18Unmanned Maritime Systems Handling, Operations, Design UMS verificationBest Practice GuideUnmanned Maritime SystemsforHandling, Operations, Designand RegulationsSignificant for UMS verification is to demonstrate:integration in existing sea traffic control (if applicable),secure and reliable communication including communication lossprocedures,adequate situational awareness,collision avoidance and manoeuvring ability,Base station platform control functions:ability for an operator to safely perform critical taskssafety critical aspects of the control systemOperational limits in terms of environment
19Significant for UMS verification (cont´d) Significant for UMS verification is to demonstrate:selected control measures to mitigate hazardsability to achieve safe state for identified emergency situations,safe performance and conduct for human interaction,safe performance and conduct to replenishment at sea,safe performance and conduct of launch and recovery,safe performance and conduct to handle multiple platforms,the system ability of reliable performance as regards to all other,not above mentioned, autonomous and automatic functions.
20Unmanned Maritime Systems Handling, Operations, Design Best Practice GuideUnmanned Maritime SystemsforHandling, Operations, Designand RegulationsTraining and qualification of UMS operatorsGeneral qualification preceptsUMS operators should preferably have a base qualification attainedunder an international maritime qualification system equivalentto that undertaken by crew or command of comparable civil ormilitary vehicle/ship operating in similar operating envelope.Major training focus areas:Type specific UMV knowledge.2) Navigation.3) Manoeuvring.4) Emergency procedures.5) Situational awareness. (Sense and Avoid)6) Control hand over.7) Launch and recovery procedure.8) Maintenance procedures.9) Mission set up and planning and other Base station functions.
21Maritime Sense and Avoid Systems and Technologies Many questions!What is available?For what purpose ?For which type of UMS vehicle?For which type of UMS control ?Does it achieve ”proper lookout”clause?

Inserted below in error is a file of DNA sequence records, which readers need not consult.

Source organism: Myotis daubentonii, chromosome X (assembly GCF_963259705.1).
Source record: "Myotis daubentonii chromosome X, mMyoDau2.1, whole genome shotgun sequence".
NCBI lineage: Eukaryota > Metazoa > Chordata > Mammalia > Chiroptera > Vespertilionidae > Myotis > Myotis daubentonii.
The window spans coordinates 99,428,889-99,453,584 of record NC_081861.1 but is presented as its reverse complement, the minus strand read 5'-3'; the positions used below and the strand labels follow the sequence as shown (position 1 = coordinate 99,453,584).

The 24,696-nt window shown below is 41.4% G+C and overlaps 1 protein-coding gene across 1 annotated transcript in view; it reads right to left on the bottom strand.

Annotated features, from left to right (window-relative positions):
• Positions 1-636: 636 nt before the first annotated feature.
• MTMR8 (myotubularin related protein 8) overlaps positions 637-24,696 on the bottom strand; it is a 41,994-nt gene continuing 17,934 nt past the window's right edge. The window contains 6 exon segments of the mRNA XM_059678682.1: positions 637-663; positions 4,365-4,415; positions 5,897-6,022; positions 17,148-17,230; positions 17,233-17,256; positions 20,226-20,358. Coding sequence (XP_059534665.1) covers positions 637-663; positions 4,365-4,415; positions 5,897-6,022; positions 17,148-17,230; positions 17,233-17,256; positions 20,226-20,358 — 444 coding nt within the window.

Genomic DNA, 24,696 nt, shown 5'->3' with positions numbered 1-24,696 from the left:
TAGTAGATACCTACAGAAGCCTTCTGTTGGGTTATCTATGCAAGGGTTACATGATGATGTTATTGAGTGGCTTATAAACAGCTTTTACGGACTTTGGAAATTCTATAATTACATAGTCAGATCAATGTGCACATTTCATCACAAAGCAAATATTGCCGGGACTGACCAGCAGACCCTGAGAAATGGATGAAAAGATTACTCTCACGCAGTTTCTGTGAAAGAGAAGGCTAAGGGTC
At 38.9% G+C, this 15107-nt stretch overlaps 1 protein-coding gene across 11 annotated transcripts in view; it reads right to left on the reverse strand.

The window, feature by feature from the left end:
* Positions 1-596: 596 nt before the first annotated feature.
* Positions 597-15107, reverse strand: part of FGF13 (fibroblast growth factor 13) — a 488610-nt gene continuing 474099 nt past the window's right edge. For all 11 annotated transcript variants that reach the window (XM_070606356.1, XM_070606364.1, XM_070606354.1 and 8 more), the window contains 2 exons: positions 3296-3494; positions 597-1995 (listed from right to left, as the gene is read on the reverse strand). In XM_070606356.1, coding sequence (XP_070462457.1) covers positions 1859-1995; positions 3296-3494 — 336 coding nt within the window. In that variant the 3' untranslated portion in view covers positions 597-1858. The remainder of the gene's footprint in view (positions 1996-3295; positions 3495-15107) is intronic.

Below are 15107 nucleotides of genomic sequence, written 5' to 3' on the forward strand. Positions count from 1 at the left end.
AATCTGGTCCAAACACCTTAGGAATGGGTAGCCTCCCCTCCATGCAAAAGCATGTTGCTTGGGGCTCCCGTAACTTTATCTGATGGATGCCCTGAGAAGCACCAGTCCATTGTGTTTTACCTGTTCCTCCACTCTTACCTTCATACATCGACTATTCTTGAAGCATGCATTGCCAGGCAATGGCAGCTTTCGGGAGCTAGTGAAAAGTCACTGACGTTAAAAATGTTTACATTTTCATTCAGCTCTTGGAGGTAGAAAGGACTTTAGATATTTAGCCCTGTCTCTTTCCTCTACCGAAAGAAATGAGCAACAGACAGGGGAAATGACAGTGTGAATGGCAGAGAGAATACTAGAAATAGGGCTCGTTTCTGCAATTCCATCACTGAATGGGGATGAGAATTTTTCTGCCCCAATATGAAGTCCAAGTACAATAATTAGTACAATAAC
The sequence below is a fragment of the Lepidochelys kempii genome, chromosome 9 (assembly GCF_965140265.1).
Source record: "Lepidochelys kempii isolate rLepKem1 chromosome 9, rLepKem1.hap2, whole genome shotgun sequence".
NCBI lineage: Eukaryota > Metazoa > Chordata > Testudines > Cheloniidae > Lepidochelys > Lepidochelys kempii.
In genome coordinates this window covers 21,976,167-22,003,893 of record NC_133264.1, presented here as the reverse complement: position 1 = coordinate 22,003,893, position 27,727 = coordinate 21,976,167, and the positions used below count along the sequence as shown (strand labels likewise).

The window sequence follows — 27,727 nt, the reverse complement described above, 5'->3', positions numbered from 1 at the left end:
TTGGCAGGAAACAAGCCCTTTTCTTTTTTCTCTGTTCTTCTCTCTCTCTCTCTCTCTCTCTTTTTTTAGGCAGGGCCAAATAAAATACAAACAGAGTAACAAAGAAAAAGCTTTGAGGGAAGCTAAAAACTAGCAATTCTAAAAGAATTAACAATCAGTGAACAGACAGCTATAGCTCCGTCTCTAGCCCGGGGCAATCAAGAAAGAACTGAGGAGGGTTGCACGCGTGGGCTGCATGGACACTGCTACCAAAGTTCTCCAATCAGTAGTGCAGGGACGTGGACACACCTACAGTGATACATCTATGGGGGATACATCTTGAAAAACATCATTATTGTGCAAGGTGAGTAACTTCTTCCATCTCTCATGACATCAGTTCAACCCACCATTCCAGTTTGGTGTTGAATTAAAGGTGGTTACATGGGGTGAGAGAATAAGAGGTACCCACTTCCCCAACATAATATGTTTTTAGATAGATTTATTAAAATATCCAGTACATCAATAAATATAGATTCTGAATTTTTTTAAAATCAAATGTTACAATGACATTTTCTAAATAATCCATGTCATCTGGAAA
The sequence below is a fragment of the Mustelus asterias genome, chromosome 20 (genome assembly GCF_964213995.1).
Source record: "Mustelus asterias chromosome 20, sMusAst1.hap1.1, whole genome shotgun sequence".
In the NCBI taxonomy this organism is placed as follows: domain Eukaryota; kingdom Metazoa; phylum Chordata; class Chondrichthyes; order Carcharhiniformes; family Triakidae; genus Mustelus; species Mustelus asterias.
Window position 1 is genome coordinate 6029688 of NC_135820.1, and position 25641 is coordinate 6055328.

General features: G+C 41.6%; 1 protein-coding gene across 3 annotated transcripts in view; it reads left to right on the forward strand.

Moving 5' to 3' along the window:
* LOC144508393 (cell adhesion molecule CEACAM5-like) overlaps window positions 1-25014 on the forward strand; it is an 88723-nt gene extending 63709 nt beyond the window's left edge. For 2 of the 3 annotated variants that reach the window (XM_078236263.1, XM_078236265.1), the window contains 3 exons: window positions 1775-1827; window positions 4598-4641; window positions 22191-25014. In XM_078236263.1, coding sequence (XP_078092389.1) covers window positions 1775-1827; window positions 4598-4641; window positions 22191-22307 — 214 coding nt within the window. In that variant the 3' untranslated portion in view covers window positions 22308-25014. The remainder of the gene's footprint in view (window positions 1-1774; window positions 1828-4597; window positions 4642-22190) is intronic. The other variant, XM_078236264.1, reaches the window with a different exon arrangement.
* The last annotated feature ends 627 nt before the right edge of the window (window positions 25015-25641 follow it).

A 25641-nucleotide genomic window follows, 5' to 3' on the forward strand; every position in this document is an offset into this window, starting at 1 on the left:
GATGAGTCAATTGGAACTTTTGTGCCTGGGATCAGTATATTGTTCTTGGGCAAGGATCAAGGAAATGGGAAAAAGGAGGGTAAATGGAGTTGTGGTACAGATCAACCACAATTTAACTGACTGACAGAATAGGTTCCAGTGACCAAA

22Maritime Sense and Avoid Systems and Technologies Study deliverablesSA system technology stock takingMarket survey of available SA system technology. Organised in accordancewith logical scheme, taking into account type of technology, sensor type,UMS type, size, mission, Policy and Control etc2) Draft SA PolicyDraft sense and avoid policy to define requirements of SA system againstUMS method(s) of control and operational envelop.3) Standard SA system specificationsOutline standard specifications of SA systems4) DemonstrationFinal study activity to demonstration of one or more SA systems.Will include real sea trial.Study partners:
24Unmanned Maritime Systems Handling, Operations, Design SARUMS scope of work in summaryFind information, organise and document:UMS terminology and definitionsMaritime regulationsAutonomy and controlSense and avoidRisk and hazardsControl measuresVerification, trainingCertificationBest Practice GuideUnmanned Maritime SystemsforHandling, Operations, Designand RegulationsCurrent page count: 130SARUMS group will:Finalise and deliver best practice guidelines for safe UMSdesign and operations
25SARUMS network - contributing organisations Belgian Navy BelgiumBundeswehr GermanyLaw Faculty - University Trier GermanyFraunhofer-Institut GermanyGermanischer Lloyd GermanyFinnish Navy FinlandDGA FranceSIREHNA FranceDCNS FranceItalian navy ItalyDMO NetherlandsPorto University PortugalFMV SwedenTKMS SwedenSaab SwedenASV UKBMT UKNational Oceanography Centre UKQINETIQ UKFrazier-Nash Consultancy UKSeaspeed UKBlue Bear UKUS Coastguard USAUS Navy USABluefin Robotics USALiquid Robotics USANATO Seaway Mobility teamInternational Bar Association Maritimeand Transport Law CommitteeEDAOCCAR
26SARUMS network Anyone who would like to: contribute to the work receive informationattend meetingsbe a part of the networkjoin the SARUMS groupshould inform their interest by sending an to: